The best way to learn about a new place is to experience it firsthand. And who better than someone who has lived there to convey those powerful emotions that only traveling can provide? When the place in question is Capri, well, there is a lot to say.
Six Months of Summer in Capri: A Pearl in the Gulf of Naples
It’s 6:55 a.m. and I open the door of my room and walk out onto the terrace with a view of the sea and Capri’s iconic Faraglioni rocks. A new workday is about to begin. I used to believe that there were only two Faraglioni, but actually, there are four.
- At 109 meters, Faraglione di Terra is the tallest
- Also known as “Stella”, Faraglione Mediano has a 60-meter-long natural tunnel
- Faraglione di Fuori, also known as “Scopolo”, is the only natural habitat for the blue lizard which camouflages itself to blend with the color of the sea.
- Scoglio del Monacone was once inhabited by a seal species that went extinct in 1904
Some of Capri’s Animal Species
In Capri, there are many unique species that differ in both number and dimension from the species found in the rest of Italy. Bees, at risk of extinction, have found the ideal climate to reproduce on the island. There is also a unique species of cat which is bigger than those in the rest of Italy.
Another popular animal is the seagull. Sociable and curious, they fly close to tourists searching for food. I used to read articles about aggressive Venetian seagulls stealing tourists’ sandwiches, but I was pleasantly surprised by the way Caprese seagulls interact with human visitors. I often meet two of them on my hotel room terrace. I think they are a couple; I recognize them from some red spots they have on their beaks. They proudly let me take pictures of them.
But my job is not taking pictures of seagulls! I am a receptionist and every morning I meet tourists from all over the world: Canada, Brasil, Russia, Japan, Germany . . .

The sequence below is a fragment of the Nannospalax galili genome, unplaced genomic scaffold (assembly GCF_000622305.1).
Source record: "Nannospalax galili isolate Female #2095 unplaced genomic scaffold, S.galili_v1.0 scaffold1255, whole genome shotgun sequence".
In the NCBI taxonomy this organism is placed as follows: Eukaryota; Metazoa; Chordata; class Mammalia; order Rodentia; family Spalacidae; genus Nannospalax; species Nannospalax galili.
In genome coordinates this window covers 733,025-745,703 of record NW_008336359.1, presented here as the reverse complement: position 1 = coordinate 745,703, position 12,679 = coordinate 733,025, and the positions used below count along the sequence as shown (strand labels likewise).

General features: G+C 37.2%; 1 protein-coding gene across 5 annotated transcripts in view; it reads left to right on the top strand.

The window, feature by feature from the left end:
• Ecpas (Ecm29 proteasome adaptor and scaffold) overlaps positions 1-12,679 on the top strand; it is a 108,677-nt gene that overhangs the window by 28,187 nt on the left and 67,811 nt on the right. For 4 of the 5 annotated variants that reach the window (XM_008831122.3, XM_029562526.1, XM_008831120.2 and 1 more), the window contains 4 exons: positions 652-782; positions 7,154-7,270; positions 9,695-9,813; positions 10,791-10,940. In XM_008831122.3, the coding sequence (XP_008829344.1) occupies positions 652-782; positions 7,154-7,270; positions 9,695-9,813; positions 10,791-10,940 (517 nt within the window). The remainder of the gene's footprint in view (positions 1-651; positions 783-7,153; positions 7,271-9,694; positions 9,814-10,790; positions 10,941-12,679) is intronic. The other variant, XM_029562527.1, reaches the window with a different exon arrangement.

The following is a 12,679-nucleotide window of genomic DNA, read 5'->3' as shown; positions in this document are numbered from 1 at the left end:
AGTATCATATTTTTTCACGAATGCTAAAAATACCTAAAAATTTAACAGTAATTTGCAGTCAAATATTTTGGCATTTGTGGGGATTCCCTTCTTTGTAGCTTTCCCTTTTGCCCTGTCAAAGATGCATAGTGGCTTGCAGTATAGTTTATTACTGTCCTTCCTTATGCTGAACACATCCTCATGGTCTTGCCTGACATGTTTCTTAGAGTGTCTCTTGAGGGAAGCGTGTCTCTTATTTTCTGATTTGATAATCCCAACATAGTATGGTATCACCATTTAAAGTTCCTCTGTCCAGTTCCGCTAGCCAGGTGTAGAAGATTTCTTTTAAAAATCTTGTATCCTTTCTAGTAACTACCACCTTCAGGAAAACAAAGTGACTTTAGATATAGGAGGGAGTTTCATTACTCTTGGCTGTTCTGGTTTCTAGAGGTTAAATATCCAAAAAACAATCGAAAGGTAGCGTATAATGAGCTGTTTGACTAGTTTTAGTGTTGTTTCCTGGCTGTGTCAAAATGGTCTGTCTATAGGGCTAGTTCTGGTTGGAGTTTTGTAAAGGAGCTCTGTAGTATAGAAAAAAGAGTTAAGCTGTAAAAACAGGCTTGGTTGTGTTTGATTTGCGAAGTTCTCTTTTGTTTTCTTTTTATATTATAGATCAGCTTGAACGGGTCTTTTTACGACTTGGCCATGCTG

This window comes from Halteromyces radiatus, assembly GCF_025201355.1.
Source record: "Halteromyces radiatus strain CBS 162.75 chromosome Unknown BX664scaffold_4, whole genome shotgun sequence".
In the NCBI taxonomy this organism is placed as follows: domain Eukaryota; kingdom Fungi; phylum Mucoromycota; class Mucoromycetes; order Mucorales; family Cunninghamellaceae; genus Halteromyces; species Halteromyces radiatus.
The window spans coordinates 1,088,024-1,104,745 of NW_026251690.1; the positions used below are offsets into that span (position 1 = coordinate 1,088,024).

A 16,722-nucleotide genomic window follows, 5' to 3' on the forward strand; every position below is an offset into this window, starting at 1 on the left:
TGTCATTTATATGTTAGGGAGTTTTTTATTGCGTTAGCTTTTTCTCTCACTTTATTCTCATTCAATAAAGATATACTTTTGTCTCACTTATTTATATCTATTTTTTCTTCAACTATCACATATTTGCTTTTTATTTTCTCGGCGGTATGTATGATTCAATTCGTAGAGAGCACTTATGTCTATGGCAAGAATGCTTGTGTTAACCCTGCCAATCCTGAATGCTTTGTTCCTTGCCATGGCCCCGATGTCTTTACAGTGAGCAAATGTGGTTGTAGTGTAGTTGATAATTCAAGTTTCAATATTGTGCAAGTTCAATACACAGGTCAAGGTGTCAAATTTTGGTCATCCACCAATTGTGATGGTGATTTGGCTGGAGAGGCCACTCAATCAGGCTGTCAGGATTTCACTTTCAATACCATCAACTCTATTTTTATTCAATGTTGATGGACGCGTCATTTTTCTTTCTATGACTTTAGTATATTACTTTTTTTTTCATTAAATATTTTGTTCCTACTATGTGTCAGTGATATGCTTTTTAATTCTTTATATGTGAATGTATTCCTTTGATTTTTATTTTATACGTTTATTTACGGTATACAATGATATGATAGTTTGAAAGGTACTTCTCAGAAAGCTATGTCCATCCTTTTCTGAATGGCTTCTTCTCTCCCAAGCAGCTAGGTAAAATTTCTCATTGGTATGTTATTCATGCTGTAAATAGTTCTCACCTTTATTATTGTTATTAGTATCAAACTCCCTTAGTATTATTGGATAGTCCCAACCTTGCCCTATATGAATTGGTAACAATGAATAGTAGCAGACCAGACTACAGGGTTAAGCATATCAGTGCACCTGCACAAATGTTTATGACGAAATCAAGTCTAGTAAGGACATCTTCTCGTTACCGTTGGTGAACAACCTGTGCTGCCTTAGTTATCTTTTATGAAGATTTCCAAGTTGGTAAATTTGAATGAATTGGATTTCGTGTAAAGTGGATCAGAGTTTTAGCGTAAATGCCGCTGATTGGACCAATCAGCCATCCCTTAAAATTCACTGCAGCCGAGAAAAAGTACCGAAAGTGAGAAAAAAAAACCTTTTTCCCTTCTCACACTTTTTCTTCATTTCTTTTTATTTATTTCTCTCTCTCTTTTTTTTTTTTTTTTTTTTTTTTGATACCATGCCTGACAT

What to See on the Island
Our guests often ask for suggestions about what to visit. I often reserve boat trips to the Blue Grotto for them. I had the opportunity to visit it many years ago and admire the effect of light refracting on the water. The grotto was even used as a nymphaeum- a natural grotto consecrated to the nymphs- in ancient Roman times.
It was rediscovered in 1826, by Fries and Kopish, two Germans that followed the directions of Angelo Ferraro, a fisherman from Capri who was also called O Riccio. The island is full of inlets and caves such as the Green Grotto and the White Grotto that although less famous are certainly no less beautiful.
In addition to boat trips, our hotel offers a free shuttle service to Capri’s historic center and back. When guests arrive in the center, I suggest walking through the shop-filled streets for a delicious gelato or maybe a fresh seafood dish from any number of superb restaurants.
Walking through the alleys around the piazzetta, you can find every kind of souvenir: from fashionable accessories to coral, from limoncello to handmade sandals. Shopping is always fun, but in Capri, it becomes glamorous! I spent hours and hours admiring a pair of gold sequin pumps.
Anyone wanting to impress friends and relatives must stop at the perfume shop. Legend has it that the famous scents from Capri were created for an unexpected visit by Queen Giovanna d’Angiò. The Father of St. James’ Carthusian Monastery, surprised by the news, ordered flowers to be picked and placed in water. Three days later, when the flowers were thrown away, the Father realized that the water had acquired the flowers’ scent. Capri’s first parfum had just been created.
The monastery’s original formulas of the ancient parfums were only rediscovered in 1948 when the Father was authorized by the Pope to give the formulas to a chemist, who created a laboratory and called it Carthusia.
Nowadays, there are many Carthusia shops, not just on the island, but also in Naples, Sorrento, Positano, and Rome. In addition to perfume, you can buy candles, body creams, and air fresheners. The names of the scents are evocative: Corallium, Mediterraneo, Terra Mia, Fiori di Capri.